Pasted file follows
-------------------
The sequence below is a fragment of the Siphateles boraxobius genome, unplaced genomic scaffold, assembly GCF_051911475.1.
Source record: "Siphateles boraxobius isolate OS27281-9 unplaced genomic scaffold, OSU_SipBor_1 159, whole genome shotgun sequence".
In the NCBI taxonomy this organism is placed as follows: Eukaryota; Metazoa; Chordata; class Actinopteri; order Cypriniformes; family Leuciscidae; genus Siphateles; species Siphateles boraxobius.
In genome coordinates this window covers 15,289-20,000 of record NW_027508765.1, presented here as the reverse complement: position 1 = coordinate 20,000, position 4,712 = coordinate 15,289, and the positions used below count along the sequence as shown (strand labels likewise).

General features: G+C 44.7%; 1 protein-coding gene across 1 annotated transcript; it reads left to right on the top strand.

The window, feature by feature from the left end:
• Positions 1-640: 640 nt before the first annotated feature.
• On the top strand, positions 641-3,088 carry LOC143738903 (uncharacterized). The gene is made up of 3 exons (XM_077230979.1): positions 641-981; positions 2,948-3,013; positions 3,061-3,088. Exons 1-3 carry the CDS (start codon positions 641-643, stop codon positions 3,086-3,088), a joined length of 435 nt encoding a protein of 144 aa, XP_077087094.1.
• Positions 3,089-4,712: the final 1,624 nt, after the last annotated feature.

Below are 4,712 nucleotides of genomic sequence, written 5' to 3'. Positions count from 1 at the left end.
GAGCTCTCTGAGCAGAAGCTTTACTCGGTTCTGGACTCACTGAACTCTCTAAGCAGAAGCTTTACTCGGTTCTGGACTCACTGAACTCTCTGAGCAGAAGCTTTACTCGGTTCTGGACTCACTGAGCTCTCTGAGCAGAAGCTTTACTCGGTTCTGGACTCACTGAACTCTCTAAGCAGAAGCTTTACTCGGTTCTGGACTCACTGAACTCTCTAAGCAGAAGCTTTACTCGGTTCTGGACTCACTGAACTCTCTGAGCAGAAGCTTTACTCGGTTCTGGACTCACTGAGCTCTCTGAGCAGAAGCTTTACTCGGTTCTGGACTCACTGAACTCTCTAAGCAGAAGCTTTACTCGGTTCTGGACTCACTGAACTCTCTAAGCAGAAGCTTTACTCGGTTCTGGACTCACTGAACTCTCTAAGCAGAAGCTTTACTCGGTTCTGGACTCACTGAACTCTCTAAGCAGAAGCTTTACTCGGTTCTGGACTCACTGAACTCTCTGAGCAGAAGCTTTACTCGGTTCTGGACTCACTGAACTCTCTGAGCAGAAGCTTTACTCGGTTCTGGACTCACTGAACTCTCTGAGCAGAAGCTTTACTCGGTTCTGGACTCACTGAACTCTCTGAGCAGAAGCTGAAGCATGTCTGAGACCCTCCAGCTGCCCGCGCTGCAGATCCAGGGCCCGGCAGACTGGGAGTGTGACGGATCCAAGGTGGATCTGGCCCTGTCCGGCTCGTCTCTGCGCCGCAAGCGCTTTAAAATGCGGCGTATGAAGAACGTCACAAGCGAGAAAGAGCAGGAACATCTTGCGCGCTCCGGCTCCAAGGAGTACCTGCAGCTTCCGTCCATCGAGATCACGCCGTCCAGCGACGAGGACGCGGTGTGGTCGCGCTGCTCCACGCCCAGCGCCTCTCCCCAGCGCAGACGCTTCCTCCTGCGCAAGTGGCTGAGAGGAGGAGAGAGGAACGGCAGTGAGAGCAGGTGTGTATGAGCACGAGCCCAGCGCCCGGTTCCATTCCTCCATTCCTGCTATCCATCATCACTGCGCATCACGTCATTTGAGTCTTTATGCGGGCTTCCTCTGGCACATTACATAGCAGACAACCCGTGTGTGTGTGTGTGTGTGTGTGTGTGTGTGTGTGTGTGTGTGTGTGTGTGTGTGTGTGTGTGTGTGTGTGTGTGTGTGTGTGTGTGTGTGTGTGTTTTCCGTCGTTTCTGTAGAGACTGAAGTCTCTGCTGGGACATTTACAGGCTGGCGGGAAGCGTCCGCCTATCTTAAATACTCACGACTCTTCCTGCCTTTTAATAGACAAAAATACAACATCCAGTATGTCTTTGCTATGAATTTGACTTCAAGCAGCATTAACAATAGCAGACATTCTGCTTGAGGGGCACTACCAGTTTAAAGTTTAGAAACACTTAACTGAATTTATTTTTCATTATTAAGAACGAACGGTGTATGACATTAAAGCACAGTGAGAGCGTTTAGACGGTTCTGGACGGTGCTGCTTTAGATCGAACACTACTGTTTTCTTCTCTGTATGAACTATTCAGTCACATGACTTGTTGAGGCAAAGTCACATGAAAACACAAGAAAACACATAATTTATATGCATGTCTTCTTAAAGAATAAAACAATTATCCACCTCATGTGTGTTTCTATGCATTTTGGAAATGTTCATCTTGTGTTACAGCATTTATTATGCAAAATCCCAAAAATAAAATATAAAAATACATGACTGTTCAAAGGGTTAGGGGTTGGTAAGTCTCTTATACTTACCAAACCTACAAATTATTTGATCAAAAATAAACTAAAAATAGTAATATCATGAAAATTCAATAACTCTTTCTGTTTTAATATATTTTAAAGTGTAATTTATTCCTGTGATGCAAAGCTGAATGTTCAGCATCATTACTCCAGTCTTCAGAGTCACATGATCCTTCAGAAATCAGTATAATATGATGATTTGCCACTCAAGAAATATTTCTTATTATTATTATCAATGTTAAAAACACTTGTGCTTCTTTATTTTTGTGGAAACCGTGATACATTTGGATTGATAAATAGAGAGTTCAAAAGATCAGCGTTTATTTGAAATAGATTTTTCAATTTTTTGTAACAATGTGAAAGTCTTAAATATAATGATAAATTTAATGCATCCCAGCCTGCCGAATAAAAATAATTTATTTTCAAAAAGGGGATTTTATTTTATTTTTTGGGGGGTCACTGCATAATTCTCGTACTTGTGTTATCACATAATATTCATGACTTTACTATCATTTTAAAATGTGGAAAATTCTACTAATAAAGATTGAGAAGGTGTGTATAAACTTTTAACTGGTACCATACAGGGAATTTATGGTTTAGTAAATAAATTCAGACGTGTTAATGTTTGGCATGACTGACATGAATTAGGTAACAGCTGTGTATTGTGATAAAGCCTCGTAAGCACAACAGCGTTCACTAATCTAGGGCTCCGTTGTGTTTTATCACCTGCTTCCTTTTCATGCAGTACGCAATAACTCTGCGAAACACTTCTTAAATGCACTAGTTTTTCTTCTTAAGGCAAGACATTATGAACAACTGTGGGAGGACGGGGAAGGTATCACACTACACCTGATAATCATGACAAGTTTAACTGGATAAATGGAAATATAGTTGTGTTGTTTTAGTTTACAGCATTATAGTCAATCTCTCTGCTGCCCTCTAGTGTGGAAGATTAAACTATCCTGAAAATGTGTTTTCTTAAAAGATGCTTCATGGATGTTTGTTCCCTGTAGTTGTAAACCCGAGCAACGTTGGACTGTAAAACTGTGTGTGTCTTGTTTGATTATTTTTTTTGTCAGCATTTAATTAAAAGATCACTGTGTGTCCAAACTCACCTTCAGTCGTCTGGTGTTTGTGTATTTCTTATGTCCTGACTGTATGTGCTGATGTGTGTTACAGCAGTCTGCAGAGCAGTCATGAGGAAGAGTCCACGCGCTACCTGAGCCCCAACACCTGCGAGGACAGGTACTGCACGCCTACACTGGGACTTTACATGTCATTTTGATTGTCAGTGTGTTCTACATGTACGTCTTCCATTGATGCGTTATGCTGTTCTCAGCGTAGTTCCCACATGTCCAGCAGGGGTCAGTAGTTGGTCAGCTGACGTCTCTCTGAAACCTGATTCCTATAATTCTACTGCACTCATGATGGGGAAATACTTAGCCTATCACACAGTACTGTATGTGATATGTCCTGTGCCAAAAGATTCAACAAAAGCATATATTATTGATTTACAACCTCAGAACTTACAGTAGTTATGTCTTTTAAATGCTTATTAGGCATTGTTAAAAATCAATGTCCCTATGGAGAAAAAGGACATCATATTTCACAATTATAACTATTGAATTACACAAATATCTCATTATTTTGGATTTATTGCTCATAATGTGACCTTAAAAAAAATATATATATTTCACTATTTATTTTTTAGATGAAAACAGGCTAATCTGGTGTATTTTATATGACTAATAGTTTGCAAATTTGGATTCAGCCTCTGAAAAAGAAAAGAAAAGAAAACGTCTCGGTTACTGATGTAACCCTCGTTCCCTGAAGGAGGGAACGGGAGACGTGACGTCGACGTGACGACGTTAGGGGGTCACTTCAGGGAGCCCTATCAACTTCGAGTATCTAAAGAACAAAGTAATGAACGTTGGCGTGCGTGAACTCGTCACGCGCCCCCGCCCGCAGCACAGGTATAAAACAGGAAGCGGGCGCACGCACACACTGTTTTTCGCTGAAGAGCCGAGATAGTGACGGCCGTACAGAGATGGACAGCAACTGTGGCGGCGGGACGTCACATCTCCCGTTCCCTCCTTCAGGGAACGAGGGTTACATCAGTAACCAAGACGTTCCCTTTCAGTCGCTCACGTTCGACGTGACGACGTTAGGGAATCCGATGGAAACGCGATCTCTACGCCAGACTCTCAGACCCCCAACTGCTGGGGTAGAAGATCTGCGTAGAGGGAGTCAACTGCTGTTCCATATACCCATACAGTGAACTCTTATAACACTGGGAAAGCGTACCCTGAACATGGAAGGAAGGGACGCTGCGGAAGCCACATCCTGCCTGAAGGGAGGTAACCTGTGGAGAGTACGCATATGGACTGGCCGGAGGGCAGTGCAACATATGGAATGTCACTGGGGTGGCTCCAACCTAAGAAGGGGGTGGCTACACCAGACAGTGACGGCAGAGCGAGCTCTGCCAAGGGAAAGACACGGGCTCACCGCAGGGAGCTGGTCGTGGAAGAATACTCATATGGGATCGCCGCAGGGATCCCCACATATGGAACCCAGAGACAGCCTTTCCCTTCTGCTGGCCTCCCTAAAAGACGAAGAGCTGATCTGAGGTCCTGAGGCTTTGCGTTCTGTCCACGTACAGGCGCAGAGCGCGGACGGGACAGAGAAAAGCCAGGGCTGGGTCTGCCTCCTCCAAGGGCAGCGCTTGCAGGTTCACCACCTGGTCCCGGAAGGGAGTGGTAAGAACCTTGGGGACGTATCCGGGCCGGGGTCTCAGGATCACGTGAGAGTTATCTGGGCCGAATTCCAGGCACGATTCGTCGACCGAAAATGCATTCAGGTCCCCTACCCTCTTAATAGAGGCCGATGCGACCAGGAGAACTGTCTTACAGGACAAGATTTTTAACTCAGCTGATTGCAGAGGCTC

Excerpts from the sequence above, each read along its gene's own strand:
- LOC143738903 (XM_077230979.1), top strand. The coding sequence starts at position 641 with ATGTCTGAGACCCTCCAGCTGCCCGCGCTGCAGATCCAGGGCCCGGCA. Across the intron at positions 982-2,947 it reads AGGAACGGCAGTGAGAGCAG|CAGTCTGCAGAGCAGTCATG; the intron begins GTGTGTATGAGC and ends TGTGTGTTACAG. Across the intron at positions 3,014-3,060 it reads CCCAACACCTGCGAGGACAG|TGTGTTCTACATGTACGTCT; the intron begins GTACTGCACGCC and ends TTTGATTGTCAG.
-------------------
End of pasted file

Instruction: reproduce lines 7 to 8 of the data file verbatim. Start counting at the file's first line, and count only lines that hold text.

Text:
• Positions 1-640: 640 nt before the first annotated feature.
• On the top strand, positions 641-3,088 carry LOC143738903 (uncharacterized). The gene is made up of 3 exons (XM_077230979.1): positions 641-981; positions 2,948-3,013; positions 3,061-3,088. Exons 1-3 carry the CDS (start codon positions 641-643, stop codon positions 3,086-3,088), a joined length of 435 nt encoding a protein of 144 aa, XP_077087094.1.